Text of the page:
SOLVED DNSMasq Setup - No Boot Filename

  • Hi!

    I have successfully run FOG in an isolated network. However, switching to our primary network, where DHCP is handled by the router, I am unable to get the host machines to correctly boot into the TFTP. Each time I try to correct this, I always receive the “PXE-E53: No boot filename” error.

    I am not very familiar with DNSMasq or configuring something of this nature, so I am not entirely sure what might be right or wrong throughout the process. That said, at this point, I have…

    • Installed DNSMasq
    • Updated ‘/etc/dnsmasq.conf’ to reflect configuration
      ** Should I instead use the ‘/etc/dnsmasq.d/ltsp.conf’ file? What are the differences?
    • Given ‘/tftpboot’ all rights
    • Dropped firewall
    • Given undionly.kpxe its sym-link
    • Ensure ‘xinet’ service is disabled
    • Ensure ‘/etc/default/tftpd-hpa’ is configured correctly

    I may have done a few more things, but this is the broad stretch of what I have tried.

    During installation, I selected to NOT allow FOG to handle either DHCP or DNS as well.

    A lot of the articles I find in both the wikipedia and online are a little dated or have made understanding what might, possibly, be correct. If anyone has a moment to help me understand what I am missing, I would be very appreciative.



  • Understood - I felt I should have done that as well; my mistake.

    That said, I have resolved the issue. The issue was addressed by updating the swap drive’s UUID. I raised this question before, how the swap drive does not correctly re-assign its UUID upon deploying an existing image. I had to manually re-assign this to get the image capture to work correctly. Moving forward, the swap drive’s UUID needs to be set as a part of the post-imaging process. Otherwise, subsequent image captures will fail, it appears, from my experience so far.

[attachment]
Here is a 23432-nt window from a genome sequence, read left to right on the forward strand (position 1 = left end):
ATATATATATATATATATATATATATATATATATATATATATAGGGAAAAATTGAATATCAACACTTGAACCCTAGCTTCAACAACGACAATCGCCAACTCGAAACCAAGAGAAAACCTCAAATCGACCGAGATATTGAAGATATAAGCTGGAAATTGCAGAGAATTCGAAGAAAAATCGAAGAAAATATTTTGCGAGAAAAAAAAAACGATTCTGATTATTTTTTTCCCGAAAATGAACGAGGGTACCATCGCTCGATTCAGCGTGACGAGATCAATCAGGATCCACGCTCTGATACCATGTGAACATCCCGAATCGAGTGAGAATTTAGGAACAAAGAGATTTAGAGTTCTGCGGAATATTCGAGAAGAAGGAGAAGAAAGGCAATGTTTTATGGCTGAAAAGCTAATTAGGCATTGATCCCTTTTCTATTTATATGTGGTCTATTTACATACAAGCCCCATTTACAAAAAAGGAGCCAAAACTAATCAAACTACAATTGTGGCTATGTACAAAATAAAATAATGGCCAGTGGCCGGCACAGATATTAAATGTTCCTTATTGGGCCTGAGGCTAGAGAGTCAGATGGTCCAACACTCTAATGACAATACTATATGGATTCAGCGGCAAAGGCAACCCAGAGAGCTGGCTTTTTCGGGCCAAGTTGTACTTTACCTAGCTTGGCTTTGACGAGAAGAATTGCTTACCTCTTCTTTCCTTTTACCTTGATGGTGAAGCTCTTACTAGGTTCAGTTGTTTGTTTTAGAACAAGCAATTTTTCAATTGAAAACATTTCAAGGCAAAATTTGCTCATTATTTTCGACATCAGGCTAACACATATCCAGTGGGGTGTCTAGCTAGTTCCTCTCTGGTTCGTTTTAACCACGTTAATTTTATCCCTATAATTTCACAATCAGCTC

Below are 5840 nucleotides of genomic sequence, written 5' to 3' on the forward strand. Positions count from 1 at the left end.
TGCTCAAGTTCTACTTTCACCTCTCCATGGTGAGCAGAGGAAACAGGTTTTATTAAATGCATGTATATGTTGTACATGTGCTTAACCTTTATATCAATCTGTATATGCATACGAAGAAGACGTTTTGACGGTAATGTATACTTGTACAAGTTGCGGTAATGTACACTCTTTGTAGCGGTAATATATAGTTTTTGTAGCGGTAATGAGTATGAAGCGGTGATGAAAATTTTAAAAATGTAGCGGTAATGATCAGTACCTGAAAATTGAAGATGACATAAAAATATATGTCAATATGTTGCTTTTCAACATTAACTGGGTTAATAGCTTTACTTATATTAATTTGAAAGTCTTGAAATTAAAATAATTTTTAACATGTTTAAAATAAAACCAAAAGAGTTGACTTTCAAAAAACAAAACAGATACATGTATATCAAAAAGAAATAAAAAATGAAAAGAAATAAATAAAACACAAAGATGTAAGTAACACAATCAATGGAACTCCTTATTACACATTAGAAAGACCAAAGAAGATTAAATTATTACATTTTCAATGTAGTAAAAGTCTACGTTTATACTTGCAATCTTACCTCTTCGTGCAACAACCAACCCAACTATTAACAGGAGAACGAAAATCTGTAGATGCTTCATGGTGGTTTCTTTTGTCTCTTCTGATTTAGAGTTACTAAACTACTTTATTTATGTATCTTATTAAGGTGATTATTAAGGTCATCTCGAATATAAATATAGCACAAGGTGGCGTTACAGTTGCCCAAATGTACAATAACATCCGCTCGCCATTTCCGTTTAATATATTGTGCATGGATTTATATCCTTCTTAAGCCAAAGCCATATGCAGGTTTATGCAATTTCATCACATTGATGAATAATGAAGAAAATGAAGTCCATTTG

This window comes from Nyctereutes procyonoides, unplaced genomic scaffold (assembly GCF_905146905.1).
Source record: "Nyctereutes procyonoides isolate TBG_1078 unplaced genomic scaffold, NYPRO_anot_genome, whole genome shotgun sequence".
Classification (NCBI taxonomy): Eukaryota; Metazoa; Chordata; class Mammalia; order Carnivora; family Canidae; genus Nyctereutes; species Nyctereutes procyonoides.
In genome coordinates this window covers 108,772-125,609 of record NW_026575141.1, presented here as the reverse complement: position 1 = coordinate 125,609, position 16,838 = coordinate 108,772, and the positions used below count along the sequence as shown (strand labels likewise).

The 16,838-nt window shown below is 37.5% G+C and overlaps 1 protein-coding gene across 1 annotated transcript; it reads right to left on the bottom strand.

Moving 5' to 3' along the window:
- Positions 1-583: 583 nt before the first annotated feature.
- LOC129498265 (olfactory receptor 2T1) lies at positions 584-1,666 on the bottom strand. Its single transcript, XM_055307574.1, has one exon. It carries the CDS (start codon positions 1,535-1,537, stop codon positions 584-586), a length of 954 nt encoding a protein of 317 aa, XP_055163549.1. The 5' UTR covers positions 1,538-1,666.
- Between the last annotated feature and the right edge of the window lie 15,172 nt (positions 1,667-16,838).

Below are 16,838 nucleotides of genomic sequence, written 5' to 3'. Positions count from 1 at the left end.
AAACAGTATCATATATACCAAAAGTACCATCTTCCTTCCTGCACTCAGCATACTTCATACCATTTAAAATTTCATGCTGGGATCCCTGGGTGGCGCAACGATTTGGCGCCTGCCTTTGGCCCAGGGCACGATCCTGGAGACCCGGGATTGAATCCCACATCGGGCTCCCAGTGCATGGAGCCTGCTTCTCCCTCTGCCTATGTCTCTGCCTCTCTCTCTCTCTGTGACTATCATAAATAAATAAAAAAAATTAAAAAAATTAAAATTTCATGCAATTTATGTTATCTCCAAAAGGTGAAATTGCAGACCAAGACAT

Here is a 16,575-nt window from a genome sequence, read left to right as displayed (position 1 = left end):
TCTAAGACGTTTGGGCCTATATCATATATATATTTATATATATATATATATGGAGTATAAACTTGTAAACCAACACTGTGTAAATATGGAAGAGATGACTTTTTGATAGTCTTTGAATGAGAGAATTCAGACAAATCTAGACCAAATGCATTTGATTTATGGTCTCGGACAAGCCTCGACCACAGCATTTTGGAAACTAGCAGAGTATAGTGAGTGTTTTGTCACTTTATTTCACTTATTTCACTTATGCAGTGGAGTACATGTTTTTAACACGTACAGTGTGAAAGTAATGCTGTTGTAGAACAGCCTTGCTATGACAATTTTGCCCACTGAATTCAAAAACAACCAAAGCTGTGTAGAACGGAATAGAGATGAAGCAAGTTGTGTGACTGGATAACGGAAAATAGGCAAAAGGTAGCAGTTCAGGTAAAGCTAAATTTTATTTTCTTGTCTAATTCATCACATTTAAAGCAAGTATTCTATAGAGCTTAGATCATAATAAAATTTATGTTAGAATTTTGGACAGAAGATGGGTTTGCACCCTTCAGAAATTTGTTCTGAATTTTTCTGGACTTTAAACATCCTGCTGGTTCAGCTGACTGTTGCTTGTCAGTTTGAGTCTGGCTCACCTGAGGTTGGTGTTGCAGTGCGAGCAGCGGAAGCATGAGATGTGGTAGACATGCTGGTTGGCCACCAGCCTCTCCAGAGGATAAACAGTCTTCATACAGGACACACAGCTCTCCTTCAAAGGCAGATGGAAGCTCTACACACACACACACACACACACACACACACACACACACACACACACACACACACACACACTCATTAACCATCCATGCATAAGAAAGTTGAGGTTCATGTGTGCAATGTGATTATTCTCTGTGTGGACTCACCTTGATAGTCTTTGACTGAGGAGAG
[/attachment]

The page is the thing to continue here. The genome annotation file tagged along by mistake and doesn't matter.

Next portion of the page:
Nonetheless, thank you for being so attentive - all of you. You guys are seriously the most enjoyable group of dev’s I have had the pleasure of asking questions.


  • @dholtz-docbox Can you please copy/paste your last post and start a new thread please? When you get that done, I’ll delete your last post here and mine too.

  • I am having one more issue, which I figure I should also ask about while I am digging around for an answer.

    During image capture, I now receive an error from Partclone stating, “bitmap free count error” on ‘/dev/sda1’. I have checked the partitions in both ‘/images/dev/…’ and validated them against the host machine - which are valid. I am not sure if this is just a side effect of recent imaging operations (potentially gone wrong), or some other larger issue in finalizing the configuration for everything. The PC I am imaging is just a test box, so I can wipe it with a clean 14.04 installation as necessary. Which may very well be one of my next tests, as I am not having much headway with finding the answer.

    Thanks again.


  • Holy! Thank you. I was so close; I was missing the FOG server IP from one of the settings. Please make this the #1 wikipedia entry regarding the configuration of this.

    Let me test this with the test group of PC’s I have real quick, see if there are any immediate issues I should be concerned with when capturing/deploying images in this configuration.

    Again, thank you for that article. It is the article I have been looking for all morning.


  • Yes, apologies. My terminology is still a WIP regarding networking. Yes, you are correct though; where the router handles DHCP. I have updated the original inquiry.

    Now! Let me read the rest of your reply…

  • Moderator

    @dholtz-docbox said in DNSMasq Setup - No Boot Filename:

    I was in sync with what you were saying until here

    where DNS is handled by the route

    I assume you meant that DHCP is now handled by your router.

    If you are installing dnsmasq on your FOG server then all you need to do is install dnsmasq and ensure it starts upon reboot then update/create /etc/dnsmasq.d/ltsp.conf then restart dnsmasq. That is all.
    As long as your dhcp server, fog server, and target computers are on the same subnet it will just work. If your target computers are on a different subnet than your dhcp server and FOG server then there are a few more things you need to do.

    I do have a tutorial on how to set dnsmasq up under Centos with an example config file you can use.

    As part of installing fog you should have already disabled the firewall on the fog server as well as set selinux to disable.